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Date Shared: 29 October 2017
The ability to retrieve information when you want to (e.g., on an exam) is a product of many factors. How you pay attention and how you encode and store the information play a big role in whether or not you’ll remember the information later. Research on the science of forgetting suggests that regular review of information is important in order to store that information in your long-term memory for later retrieval. Spitzer (1939) examined rates of forgetting textbook material and found that from the time of first learning information from a textbook, we forget almost 50% of information within one day, and up to 80% of the information within 2 weeks.
Since you are likely to forget information unless you use or revisit the information regularly, you'll need top plan each week for time practicing retrieval of previously stored information. You can do this by focusing not just on new information you're learning each week (in lectures, reading, etc.) but by focusing time on reviewing material from previous weeks. By using repetition/practice and elaboration, you can make connections between the previous information and the new information you're learning. Monitoring learning and taking time to test your knowledge and recall are important ways that you can assess if you are well-prepared for an exam or need to spend additional time studying.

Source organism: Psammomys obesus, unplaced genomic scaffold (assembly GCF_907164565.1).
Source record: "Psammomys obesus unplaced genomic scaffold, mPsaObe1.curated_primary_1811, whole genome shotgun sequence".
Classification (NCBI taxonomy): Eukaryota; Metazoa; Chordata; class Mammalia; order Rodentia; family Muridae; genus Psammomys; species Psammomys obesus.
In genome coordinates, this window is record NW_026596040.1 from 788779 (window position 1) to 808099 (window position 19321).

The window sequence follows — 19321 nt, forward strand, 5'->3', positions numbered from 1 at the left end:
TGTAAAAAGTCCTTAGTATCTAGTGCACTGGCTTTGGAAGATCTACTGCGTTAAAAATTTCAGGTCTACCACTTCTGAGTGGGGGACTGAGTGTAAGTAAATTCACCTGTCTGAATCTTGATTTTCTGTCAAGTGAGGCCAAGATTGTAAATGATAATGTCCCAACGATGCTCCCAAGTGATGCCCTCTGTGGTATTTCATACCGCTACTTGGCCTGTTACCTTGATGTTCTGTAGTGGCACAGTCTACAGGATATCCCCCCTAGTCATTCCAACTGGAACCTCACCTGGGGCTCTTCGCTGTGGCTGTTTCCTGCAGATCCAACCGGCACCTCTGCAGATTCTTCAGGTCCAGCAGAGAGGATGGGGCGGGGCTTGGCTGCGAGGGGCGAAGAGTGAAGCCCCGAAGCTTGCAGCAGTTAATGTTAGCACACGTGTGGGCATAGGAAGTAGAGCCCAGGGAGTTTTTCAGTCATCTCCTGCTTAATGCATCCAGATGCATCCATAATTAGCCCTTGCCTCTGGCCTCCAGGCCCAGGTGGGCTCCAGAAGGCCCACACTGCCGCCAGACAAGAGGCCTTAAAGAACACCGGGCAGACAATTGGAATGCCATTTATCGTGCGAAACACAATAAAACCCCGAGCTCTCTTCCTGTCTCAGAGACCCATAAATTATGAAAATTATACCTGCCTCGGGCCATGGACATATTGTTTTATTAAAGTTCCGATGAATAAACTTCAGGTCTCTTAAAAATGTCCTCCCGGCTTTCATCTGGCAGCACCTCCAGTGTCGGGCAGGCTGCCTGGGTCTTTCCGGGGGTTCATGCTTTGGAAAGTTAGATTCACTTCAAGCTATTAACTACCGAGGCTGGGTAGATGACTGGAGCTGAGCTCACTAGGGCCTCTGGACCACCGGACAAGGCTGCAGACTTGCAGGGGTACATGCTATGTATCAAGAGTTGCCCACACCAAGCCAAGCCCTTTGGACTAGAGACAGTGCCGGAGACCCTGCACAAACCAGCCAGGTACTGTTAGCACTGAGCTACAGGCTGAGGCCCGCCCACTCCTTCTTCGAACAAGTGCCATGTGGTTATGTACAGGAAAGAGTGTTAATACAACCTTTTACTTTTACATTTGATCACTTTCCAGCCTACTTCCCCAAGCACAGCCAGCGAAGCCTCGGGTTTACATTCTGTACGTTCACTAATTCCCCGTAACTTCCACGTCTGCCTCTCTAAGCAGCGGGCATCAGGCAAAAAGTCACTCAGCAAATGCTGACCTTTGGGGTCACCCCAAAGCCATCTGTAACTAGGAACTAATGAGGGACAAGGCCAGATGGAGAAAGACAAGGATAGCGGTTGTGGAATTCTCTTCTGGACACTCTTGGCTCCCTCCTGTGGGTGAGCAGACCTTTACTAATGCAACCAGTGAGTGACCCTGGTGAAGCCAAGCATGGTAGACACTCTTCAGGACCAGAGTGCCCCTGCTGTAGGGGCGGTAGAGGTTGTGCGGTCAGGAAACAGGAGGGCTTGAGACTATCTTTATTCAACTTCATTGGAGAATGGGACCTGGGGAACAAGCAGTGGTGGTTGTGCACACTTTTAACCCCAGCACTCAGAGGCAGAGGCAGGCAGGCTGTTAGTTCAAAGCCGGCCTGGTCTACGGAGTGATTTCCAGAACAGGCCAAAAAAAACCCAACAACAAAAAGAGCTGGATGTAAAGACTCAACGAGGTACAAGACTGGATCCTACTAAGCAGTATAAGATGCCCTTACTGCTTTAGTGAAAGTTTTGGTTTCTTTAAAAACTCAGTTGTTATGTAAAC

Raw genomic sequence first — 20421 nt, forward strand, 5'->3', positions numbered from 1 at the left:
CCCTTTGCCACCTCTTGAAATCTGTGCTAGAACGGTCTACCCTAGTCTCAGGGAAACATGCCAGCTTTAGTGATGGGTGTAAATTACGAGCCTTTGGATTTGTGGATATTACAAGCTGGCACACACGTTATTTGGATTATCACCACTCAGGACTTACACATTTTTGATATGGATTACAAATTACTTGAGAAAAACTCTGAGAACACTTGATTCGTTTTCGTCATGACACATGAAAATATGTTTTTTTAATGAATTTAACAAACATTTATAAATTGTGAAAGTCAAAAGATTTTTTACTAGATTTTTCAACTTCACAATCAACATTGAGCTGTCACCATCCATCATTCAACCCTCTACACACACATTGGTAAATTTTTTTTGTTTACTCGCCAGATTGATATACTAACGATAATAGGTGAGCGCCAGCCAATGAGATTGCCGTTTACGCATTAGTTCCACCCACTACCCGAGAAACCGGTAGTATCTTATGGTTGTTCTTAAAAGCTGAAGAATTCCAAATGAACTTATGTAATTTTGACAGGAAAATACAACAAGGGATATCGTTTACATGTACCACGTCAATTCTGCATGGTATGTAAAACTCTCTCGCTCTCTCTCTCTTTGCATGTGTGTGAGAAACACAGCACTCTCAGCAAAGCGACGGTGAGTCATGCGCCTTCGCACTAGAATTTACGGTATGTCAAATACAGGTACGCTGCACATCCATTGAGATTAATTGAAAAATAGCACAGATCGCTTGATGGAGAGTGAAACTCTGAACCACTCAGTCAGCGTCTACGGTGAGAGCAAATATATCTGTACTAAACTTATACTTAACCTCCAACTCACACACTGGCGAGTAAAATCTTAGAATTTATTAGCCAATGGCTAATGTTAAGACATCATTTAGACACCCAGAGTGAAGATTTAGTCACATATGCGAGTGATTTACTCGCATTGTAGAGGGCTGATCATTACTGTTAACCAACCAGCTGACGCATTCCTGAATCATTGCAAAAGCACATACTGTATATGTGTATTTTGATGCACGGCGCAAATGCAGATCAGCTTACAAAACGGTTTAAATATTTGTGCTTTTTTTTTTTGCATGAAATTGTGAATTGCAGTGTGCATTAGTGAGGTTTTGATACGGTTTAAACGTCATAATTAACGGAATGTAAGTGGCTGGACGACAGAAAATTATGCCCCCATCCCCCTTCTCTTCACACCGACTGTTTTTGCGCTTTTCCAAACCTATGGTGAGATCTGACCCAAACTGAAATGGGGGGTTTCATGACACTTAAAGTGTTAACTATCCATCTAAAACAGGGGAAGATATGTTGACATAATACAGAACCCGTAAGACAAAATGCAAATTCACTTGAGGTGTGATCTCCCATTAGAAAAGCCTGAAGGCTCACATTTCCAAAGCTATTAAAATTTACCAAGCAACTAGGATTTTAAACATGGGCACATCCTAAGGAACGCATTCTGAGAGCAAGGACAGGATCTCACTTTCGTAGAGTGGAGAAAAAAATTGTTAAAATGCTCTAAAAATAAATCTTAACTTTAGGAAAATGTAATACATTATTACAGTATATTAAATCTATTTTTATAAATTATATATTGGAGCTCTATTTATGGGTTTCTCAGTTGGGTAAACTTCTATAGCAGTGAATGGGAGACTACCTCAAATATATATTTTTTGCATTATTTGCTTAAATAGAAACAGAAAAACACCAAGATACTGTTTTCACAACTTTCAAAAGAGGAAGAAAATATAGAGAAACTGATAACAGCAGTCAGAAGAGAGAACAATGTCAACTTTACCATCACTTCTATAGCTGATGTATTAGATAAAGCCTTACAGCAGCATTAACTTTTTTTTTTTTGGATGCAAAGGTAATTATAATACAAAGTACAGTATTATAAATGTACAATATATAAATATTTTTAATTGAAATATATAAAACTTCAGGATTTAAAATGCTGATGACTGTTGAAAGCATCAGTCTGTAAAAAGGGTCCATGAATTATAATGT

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What do we need to do to successfully retrieve information?
29 October 2017
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